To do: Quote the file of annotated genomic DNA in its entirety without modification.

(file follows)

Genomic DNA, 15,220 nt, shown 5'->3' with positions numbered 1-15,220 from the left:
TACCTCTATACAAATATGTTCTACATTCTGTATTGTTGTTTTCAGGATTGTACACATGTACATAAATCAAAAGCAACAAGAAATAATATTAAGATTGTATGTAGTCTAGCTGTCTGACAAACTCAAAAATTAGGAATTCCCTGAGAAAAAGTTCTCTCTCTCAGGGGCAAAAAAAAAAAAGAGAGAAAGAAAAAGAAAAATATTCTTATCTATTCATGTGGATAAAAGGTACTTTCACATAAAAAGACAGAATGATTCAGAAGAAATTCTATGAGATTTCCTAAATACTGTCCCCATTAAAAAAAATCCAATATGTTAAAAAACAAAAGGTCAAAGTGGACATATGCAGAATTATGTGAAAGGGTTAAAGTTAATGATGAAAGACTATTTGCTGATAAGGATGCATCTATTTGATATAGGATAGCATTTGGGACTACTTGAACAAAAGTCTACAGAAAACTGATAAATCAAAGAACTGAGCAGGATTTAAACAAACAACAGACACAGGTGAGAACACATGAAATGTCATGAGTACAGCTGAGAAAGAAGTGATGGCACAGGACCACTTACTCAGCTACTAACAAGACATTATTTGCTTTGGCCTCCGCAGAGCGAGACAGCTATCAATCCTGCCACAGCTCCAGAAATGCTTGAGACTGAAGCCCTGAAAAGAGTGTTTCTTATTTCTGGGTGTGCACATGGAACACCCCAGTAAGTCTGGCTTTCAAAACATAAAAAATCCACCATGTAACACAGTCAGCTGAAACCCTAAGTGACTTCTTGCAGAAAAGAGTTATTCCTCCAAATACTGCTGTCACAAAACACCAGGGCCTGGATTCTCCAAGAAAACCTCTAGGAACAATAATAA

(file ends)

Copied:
Genomic DNA, 15,220 nt, shown 5'->3' with positions numbered 1-15,220 from the left:
TACCTCTATACAAATATGTTCTACATTCTGTATTGTTGTTTTCAGGATTGTACACATGTACATAAATCAAAAGCAACAAGAAATAATATTAAGATTGTATGTAGTCTAGCTGTCTGACAAACTCAAAAATTAGGAATTCCCTGAGAAAAAGTTCTCTCTCTCAGGGGCAAAAAAAAAAAAGAGAGAAAGAAAAAGAAAAATATTCTTATCTATTCATGTGGATAAAAGGTACTTTCACATAAAAAGACAGAATGATTCAGAAGAAATTCTATGAGATTTCCTAAATACTGTCCCCATTAAAAAAAATCCAATATGTTAAAAAACAAAAGGTCAAAGTGGACATATGCAGAATTATGTGAAAGGGTTAAAGTTAATGATGAAAGACTATTTGCTGATAAGGATGCATCTATTTGATATAGGATAGCATTTGGGACTACTTGAACAAAAGTCTACAGAAAACTGATAAATCAAAGAACTGAGCAGGATTTAAACAAACAACAGACACAGGTGAGAACACATGAAATGTCATGAGTACAGCTGAGAAAGAAGTGATGGCACAGGACCACTTACTCAGCTACTAACAAGACATTATTTGCTTTGGCCTCCGCAGAGCGAGACAGCTATCAATCCTGCCACAGCTCCAGAAATGCTTGAGACTGAAGCCCTGAAAAGAGTGTTTCTTATTTCTGGGTGTGCACATGGAACACCCCAGTAAGTCTGGCTTTCAAAACATAAAAAATCCACCATGTAACACAGTCAGCTGAAACCCTAAGTGACTTCTTGCAGAAAAGAGTTATTCCTCCAAATACTGCTGTCACAAAACACCAGGGCCTGGATTCTCCAAGAAAACCTCTAGGAACAATAATAA